Natalie Prass Cheer Up Charlie's, Austin TX, March 17

Natalie Prass Cheer Up Charlie's, Austin TX, March 17
Photo: Ellie Pritts
"Okay I guess we're ready!" shrugged Natalie Prass from the stage after troubleshooting her Wurlitzer and finding that, due to technical difficulties, it probably wasn't going to feature in the show. It was the first of many snafus in their set, but Prass is a seasoned professional, and let it roll off her back to deliver an impressive set.
She opened with "Your Fool," the first sign that Prass' relatively quiet songs would find new life in a live setting, as her extra guitarist added flourishes in the song's breaks. Prass' voice, too, is less reserved live than it is on her self-titled record, shaking any notion that the noise from the rock band at the venue next door might overpower her performance.
"I'm definitely getting dripped on by something here," she noted of Cheer Up Charlie's' leaky roof as the band launched into a slightly faster version of "Bird of Prey" that, without it's lounge-y sway, lent a little more urgency to the chorus accusation, "You are a bird of prey." After "Never Over You," Prass climbed the venue ledge and stood there looking longing for the fairy tale-esque "Is It You," a charming song that is just as jarring amongst her live setlist as in the context of the record; the whimsy of it seems antithetical to her lounge-y '70s rock sound, and yet it's so pretty that it inarguably deserves play and, by extension, the much-debated last spot on her album.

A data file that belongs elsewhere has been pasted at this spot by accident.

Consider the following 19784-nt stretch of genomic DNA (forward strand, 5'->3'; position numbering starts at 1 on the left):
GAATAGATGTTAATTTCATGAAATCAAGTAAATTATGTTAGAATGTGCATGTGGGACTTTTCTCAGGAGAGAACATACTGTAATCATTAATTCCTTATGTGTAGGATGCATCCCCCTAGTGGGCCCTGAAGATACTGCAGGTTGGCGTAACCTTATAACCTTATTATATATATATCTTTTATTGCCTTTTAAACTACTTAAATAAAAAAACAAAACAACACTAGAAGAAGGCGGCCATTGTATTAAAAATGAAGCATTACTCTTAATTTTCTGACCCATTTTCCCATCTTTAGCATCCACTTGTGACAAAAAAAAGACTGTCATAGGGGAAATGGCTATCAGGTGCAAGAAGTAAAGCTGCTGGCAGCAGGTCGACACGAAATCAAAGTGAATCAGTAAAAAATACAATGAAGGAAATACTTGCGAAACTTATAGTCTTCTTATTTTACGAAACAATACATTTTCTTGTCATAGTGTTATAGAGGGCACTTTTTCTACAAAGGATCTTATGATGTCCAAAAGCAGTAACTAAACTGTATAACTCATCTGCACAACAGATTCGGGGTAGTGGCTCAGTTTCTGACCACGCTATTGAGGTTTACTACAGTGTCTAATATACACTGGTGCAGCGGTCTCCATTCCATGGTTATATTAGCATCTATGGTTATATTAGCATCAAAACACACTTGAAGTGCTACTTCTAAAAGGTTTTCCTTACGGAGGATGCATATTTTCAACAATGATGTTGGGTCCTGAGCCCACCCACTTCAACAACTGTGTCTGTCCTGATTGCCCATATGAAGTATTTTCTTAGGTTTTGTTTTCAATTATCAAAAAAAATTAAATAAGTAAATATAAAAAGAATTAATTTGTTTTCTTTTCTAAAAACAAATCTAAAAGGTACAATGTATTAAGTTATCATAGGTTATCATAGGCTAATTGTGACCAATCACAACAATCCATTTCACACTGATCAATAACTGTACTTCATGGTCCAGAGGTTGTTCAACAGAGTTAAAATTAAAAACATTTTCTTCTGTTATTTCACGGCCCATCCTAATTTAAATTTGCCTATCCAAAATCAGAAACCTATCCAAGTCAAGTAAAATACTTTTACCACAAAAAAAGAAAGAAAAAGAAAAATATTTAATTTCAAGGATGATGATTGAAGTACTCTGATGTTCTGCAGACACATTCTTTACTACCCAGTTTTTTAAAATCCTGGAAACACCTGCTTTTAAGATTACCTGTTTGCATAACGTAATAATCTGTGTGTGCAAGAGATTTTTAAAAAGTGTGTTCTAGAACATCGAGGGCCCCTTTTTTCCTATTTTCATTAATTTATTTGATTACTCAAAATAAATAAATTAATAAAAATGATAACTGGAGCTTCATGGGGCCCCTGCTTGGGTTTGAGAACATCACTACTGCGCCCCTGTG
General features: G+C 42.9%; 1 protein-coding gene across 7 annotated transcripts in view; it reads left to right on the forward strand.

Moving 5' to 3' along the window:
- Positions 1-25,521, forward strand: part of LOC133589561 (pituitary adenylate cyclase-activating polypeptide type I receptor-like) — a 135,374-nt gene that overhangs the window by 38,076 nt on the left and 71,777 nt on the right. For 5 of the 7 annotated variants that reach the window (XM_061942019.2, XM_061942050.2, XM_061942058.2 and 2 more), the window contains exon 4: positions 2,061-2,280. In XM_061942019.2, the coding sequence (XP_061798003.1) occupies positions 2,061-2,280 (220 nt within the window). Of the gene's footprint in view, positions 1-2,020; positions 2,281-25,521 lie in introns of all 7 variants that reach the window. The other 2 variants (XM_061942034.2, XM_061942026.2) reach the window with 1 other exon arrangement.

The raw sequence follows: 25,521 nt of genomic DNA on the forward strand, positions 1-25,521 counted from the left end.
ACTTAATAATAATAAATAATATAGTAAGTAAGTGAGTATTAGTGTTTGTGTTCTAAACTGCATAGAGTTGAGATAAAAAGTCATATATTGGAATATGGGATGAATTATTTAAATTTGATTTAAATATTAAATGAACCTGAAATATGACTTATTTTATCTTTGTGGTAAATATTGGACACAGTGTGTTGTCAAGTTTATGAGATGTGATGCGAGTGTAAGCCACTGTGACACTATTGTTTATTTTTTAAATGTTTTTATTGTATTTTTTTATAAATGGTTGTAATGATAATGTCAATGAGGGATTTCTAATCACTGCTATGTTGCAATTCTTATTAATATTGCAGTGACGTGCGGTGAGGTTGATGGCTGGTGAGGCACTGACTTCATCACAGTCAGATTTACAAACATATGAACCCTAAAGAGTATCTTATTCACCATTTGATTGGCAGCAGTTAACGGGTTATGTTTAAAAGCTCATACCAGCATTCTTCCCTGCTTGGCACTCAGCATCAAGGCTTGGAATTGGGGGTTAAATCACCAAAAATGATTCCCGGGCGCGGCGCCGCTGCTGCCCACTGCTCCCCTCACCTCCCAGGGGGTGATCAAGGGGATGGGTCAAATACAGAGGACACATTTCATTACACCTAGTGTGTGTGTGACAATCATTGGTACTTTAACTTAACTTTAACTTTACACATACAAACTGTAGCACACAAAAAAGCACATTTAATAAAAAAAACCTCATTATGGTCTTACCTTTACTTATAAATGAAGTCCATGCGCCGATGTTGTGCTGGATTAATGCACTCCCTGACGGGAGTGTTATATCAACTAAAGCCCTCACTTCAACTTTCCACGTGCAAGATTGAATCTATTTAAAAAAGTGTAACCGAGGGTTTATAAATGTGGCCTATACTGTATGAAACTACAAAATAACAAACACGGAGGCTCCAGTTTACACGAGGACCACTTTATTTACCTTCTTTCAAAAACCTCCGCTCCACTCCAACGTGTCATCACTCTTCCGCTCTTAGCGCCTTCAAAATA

Throughout the night, the audible buzzing that affected the Wurlitzer seemed to put Prass at ease. Perhaps because the unfortunate sound already meant the band had to improvise a little (and all of the players were excellent), they were already in a mood to take things as they came and accept the consequences, so there was a feeling of intimacy and camaraderie between Prass and the crowd as she laughed, talked about her new shoes (on which she spent "more than $20") and introduced the band.
Album centrepiece "Violently" featured a riffy breakdown to end the show on a perfect note, and though she apologized once more for a lack of Wurlitzer, which cut the set short by a song or two, Prass was onstage long enough to prove that she's not just an excellent songwriter, but an engaging performer.